A drill bit might look like a simple tool, but a lot of engineering and design goes into its production. In fact, each bit is designed with a specific purpose in mind, whether it’s drilling a one-inch hole through wood or step drilling through sheet metal. With that in mind, here is everything you should know about drill bits.
The shank is the part of the bit that fits into the drill chuck, and it can come in a variety of different sizes. The size and shape of the shank actually has significant impacts on the drilling process. Most shanks are reduced in size to fit a 3/8” chuck and commonly come in the straight variety. Hexagon shaped shanks, however, are better for boring through harder materials and have less slippage.
The angle of the tip of the bit, or the point angle, depends on the type of material the bit is designed to cut. A wider angle is used on hard materials, like metal, while a shaper angle is used on soft materials, such as wood. The angle of the tip also affects the shape of the hole, the rate of wear on the bit, and chatter.
The lips of a bit are the parts that do all the cutting, and the angle of the lips determines the aggressiveness of the cut. If the angle is too great or small, the bit might bind up during cutting and even break. A proper lip angle, which is determined by the point angle, will ensure a clean cut with less point pressure.
It might not be immediately obvious, but the length of the flute will determine the maximum depth of cut. The length of the bit, minus the shank, also affects the accuracy of the hole and stiffness of the bit. Long bits can bore deep holes, but they are also more flexible and can result in inaccurate or wandering cuts.
The most easily recognizable and commonly found drill bits are called twists. These bits have a pointy end and a spiral groove that helps to eject material. One reason they are so popular is because they work on a wide range of materials, from soft woods to certain metals. When drilling through harder materials, these types of bits are often coated to make them more durable. The downside to the hardening process is that the bits also become more brittle and can break if not properly used.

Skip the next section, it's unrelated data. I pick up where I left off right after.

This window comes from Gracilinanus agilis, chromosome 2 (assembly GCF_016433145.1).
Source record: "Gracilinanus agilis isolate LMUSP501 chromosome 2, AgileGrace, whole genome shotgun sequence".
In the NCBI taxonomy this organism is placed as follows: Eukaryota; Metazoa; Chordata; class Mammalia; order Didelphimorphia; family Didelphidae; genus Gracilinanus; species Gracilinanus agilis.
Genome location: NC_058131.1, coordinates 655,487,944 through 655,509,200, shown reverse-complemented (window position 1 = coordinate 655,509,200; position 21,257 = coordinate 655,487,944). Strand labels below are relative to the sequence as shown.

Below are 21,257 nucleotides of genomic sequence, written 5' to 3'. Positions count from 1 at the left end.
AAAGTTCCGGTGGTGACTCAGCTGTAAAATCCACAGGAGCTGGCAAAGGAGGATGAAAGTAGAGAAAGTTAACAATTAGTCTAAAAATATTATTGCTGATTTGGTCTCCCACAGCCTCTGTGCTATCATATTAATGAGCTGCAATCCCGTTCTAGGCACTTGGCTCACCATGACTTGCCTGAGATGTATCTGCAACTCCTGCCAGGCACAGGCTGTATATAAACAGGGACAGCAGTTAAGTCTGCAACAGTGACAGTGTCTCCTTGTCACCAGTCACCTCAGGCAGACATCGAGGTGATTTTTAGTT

If you need to drill a quick hole through wood and are not concerned about splintering, then a spade bit is the one for the job. Not only are these bits very budget-friendly, but they come in a variety of diameters and lengths to fit just about every need. The only downsides are they often cause splintering in wood and require a lot of torque. If you want a neater hole in wood, then consider using an auger or Forstner bit.
Although expensive, step drills can cut a variety of diameters and are great for thin materials like sheet metal. These drill bits have a stepped profile and increase in size the deeper the hole. The downside to step bits is that they do not work on materials thicker than 3/16 of an inch. Also, they might require a pilot hole before drilling.
Aptly named, these bits are made for boring into brick, stone, quarry tiles, concrete, or blocks. Their tips are made out of tungsten carbide for maximum hardness. Masonry bits can be used in a power drill or hand brace, though the latter might shatter the bit. Unlike some coated bits, these types can be sharpened using a grindstone or drill sharpener.
Use slow speeds for drilling hard materials and fast speeds for soft materials. As you near the end of the hole, slow down to ensure accuracy. With metals, it's a good idea to use a cutting fluid for better results. Whenever drilling through wood, clamp a backing board to the material to lessen the chances of blow-out. Never cool a drill bit with water or any other fluid. Instead, allow the bit to cool naturally.
Over time, a drill can become dull and not cut as cleanly as you need for a project. An easy-to-use sharpener, like Drill Doctor, can help you keep your drill bits in perfect condition so your work goes faster. Sharpening drill bits instead of replacing them can save money over time, especially as your collection builds.